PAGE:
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Tawharanui Regional Park, Auckland

Find beautiful beaches and birdlife at Tawharanui Regional Park. Photo: Alistair Hall
Area
Tawharanui Regional Park
Distance
5.91km
Time
1-3hr
Grade
Easy
Access
85km north of Auckland. Follow the signs to Matakana and at the Omaha turnoff turn right onto Takatu Rd
Map
AZ32
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Tawharanui is a large park north of Auckland with a multitude of walking tracks and recreation opportunities including bird watching. You,ll need a couple of days to fully explore the park’s network of tracks, but if you’ve just got one day up your sleeve, then walking the ecology trail is probably the best bet.

A 2.5km predator proof fence has made the park a haven for native bird species and these can be best seen and heard on the Ecology Trail. Here, native birds live in their droves and the air is alive with the sound of cicada and the birdsong of wood pigeon, tui, bellbird, North Island robin and whiteheads.

Start out walking along the North Coast Track which climbs above Anchor Bay and leads towards Tokatu Point for about 2km. This track passes through farmland and provides no shelter from the sun, or rain, but the pay-off is great views of the sea and Kawerau, Little Barrier and Great Barrier islands.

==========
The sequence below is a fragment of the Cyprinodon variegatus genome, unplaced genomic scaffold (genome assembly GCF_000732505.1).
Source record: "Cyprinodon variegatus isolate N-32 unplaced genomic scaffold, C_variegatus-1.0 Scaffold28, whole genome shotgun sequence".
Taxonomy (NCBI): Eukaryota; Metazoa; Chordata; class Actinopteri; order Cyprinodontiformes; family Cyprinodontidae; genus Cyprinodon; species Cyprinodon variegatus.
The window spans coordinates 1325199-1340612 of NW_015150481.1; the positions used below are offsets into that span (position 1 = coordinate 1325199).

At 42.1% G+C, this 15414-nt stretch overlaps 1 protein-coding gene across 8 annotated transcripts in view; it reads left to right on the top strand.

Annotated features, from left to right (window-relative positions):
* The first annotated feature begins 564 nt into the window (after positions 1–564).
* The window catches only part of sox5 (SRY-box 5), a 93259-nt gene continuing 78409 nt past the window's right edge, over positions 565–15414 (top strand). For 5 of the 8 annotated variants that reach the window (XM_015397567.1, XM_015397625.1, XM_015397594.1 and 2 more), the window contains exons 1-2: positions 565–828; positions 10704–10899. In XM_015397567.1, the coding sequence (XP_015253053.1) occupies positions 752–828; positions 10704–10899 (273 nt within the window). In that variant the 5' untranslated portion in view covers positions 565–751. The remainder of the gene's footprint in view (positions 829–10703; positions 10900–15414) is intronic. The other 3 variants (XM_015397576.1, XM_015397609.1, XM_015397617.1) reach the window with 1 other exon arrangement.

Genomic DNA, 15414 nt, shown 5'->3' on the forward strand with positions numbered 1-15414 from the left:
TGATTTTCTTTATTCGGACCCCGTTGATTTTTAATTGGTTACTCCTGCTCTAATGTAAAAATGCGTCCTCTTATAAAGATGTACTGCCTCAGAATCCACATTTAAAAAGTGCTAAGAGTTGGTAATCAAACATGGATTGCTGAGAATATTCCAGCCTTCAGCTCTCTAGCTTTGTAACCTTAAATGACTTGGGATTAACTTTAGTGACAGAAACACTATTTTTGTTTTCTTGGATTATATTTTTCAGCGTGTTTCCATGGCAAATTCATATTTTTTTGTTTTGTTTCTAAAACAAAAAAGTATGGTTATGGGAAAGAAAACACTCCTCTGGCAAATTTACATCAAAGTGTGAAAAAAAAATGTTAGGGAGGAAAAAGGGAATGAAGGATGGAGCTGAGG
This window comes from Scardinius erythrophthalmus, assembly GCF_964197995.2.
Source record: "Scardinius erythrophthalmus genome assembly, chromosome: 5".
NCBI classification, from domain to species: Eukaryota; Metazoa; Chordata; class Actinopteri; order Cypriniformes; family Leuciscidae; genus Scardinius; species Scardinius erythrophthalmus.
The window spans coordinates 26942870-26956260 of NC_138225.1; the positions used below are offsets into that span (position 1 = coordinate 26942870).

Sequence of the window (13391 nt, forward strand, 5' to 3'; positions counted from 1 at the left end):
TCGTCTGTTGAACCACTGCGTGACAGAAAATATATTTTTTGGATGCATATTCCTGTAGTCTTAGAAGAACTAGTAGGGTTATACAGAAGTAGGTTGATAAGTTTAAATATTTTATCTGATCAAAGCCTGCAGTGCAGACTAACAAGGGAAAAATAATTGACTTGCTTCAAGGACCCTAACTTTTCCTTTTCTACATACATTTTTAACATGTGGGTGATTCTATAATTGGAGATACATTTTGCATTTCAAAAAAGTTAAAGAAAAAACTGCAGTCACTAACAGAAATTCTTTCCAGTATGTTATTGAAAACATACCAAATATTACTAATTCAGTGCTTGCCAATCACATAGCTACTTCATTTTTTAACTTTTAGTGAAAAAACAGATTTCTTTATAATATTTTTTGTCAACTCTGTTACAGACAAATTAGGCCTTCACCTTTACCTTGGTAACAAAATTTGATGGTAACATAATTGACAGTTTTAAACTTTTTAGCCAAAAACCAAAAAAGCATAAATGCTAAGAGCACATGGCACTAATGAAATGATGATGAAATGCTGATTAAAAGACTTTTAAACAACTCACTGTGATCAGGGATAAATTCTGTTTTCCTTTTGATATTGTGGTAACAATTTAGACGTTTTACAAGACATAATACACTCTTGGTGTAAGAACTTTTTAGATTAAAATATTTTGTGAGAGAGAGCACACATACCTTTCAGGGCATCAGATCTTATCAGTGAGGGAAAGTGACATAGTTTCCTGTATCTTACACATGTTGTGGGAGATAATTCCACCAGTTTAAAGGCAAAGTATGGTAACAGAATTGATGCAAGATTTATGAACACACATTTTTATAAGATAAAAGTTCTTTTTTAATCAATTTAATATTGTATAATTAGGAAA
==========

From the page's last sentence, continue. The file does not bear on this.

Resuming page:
The North Coast Track begins to circle around on itself and melds into the South Coast Track which leads all the way to the park’s entrance – a round trip of two or three hours. But to experience the birdlife, you’ll need to take Fishermans Track which joins up with the Ecology Trail.

The Ecology Trail is a self-guided track which can be made more enjoyable with the ecology trail brochure found at the information kiosk near Anchor Bay.

While the bush here is mostly regenerating, there are plenty of examples of tall and ancient-looking trees. Before long you’ll encounter all manner of birds, with bellbirds appearing to be the most common and vocal.

The trail follows a small creek for a while and is crossed on a small bridge. At this point there is detergent and a scrubbing brush to clean the soles of boots with to help avoid spreading kauri dieback disease.

The trail drops down to the coast for the final kilometre back to Anchor Bay.

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